"The Vine of the Earth" is a phrase representative of the civil, military, and ecclesiastical, constitution of what is called "Christendom". The grapes of this vine are the nations clustered together into empires and kingdoms upon it. To gather the clusters of the vine is to cause the armies of the nations to assemble together for war, so that they may be cut off and trodden down. Wherever the trampling of them occurs, there is the winepress into which they are cast - "the great winepress of the wrath of the Deity".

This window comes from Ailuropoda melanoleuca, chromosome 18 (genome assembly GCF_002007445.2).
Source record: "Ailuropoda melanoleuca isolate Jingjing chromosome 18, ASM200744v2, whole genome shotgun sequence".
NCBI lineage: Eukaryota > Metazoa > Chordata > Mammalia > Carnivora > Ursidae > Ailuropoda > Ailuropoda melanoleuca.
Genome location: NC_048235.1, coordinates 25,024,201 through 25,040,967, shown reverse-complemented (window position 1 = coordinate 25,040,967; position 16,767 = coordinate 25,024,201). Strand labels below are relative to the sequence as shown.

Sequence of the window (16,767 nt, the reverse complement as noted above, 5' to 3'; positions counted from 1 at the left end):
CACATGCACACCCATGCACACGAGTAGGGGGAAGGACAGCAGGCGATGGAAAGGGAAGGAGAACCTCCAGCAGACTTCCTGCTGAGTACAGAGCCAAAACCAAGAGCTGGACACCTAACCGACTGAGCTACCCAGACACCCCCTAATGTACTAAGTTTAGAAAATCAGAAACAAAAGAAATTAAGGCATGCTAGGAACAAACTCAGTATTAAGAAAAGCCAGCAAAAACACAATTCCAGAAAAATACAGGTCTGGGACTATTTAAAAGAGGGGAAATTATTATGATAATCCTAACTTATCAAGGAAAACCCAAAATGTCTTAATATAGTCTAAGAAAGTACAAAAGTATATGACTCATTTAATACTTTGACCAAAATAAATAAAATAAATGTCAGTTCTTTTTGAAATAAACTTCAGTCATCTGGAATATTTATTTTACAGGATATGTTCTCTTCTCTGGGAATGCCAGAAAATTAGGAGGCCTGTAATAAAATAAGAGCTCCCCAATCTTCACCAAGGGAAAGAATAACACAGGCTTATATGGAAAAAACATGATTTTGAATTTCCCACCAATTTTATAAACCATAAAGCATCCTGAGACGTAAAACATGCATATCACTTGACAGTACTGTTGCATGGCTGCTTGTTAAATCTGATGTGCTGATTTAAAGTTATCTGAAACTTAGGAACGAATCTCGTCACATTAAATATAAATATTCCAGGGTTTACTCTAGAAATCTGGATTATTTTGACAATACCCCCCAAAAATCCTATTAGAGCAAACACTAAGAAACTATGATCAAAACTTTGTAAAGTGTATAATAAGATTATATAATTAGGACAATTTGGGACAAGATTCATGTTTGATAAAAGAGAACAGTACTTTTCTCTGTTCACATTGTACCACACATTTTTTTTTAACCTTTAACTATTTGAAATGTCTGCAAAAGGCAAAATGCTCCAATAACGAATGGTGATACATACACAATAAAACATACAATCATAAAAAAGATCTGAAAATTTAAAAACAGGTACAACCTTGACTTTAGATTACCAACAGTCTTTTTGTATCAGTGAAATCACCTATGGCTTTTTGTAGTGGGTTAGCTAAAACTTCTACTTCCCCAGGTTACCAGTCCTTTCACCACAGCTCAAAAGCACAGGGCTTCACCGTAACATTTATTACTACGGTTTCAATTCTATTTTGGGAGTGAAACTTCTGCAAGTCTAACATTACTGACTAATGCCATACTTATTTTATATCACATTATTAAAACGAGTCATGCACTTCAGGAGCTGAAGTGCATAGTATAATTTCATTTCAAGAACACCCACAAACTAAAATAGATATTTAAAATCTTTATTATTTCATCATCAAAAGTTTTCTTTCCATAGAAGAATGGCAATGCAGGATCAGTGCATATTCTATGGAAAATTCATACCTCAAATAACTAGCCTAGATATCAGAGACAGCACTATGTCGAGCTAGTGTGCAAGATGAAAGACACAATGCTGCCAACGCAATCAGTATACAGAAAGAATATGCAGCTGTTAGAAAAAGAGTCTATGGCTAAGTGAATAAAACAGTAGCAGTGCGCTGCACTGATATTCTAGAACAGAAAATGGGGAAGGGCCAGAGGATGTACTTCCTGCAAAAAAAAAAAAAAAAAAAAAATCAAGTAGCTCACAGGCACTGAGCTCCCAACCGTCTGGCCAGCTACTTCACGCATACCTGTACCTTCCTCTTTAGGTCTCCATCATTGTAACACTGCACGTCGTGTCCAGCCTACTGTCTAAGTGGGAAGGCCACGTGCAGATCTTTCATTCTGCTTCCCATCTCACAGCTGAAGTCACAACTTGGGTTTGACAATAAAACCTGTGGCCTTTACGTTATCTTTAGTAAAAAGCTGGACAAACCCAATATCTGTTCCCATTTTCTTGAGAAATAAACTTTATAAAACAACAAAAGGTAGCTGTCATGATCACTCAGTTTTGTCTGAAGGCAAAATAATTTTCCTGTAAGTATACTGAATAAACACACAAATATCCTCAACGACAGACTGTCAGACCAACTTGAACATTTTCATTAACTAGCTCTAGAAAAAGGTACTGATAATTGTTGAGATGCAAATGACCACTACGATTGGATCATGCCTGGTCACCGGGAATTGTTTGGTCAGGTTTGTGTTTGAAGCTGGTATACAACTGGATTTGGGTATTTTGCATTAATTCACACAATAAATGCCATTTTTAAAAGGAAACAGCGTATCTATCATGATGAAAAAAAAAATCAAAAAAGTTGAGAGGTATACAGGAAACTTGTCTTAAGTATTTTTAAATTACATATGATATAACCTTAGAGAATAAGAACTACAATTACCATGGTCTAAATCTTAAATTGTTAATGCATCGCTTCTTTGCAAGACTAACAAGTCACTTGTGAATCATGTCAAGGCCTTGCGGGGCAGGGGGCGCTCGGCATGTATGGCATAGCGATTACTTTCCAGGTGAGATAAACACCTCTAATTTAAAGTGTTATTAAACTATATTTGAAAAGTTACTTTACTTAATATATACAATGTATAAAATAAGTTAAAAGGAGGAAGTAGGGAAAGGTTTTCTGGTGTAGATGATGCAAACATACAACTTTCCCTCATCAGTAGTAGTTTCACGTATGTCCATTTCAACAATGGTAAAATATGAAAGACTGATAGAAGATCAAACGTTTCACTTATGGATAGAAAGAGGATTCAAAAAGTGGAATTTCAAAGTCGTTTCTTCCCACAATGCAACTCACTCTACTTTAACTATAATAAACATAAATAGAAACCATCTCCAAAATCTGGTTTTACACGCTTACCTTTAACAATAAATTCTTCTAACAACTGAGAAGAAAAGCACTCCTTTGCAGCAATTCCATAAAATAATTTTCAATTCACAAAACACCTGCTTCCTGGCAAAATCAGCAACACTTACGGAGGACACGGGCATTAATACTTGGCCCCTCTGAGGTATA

The great outcry shouted forth by the Angel of the Altar is promptly responded to by the Angel of the Sickle, who puts his forces into motion against the enemy. The sickle he handles in the sanguinary vintage of the earth, is "the Remnant of Jacob" who are then "among the Gentiles in the midst of many peoples as a lion among the beasts of the forest, as a young lion among the flocks of sheep; who, if he go through, both treadeth down, and teareth in pieces, and none can deliver. And I will execute vengeance in anger and fury upon the nations, such as they have not heard" (Micah 5:8,15). Such is the instrumentality of the Spirit in the down-treading of the wine press. Judah and Israel in their dispersion are handled by the King of the Jews as his sword, bow, arrow, battle-axe, sickle, fan, and so forth. "Behold," saith the Spirit in Isaiah 41:15, "I will make thee a new sharp threshing instrument having teeth; thou, worm Jacob, shalt thresh the mountains (empires), and beat them small, and shalt make the hills (lesser states) as chaff. And thou shalt fan them, and the wind shall carry them away, and the whirlwind shall scatter them; and thou shalt rejoice in Yahweh, and shalt glory in the Holy One of Israel". This has never come to pass since it was written. It will, however, assuredly be fulfilled, when He who hath been raised up "shall come upon princes as upon mortar, and as the potter treadeth clay" (v.25). And in Psa. 44 they say, "Thou art He, 0 Elohim, my King: command thou deliverances for Jacob. Through thee will we push down our enemies: through thy Name will we tread them under that rise up against us". Then "the righteous shall rejoice when he seeth the vengeance: he shall wash his feet in the blood of the wicked: so that a man shall say, Verily, there is a reward for the righteous: verily there is Elohim judging the earth" (Psa. 58:10,11). Jesus and his Brethren in command of the twelve tribes of Israel, are the Sickle of the Spirit by which he cuts off the vine of the earth, and treads its clusters in the great winepress of Divine wrath. Behold them all in battle array in ch. 19:11-16! There is the Faithful and True One, the Commander of the forces, who makes war in righteousness; His brethren in arms, who are "the called, and chosen and faithful;" and their hosts, the horses they ride, and the sharp sword of their warfare. These constitute the instrumentality symbolized in ch. 14 by the Angel of the Sickle who treads the winepress. This is evident from the fact that his mission is the same as theirs, which the reader may see by comparing verse 19 of this chapter with verse 15 of the former, where it is written "He treadeth the wine-press of the fierceness of Mighty God". Thus, those who "go forth, and grow up as calves of the stall, tread down the wicked: for they shall be ashes under the soles of their feet in the day that I shall do, saith Yahweh Tz'vaoth".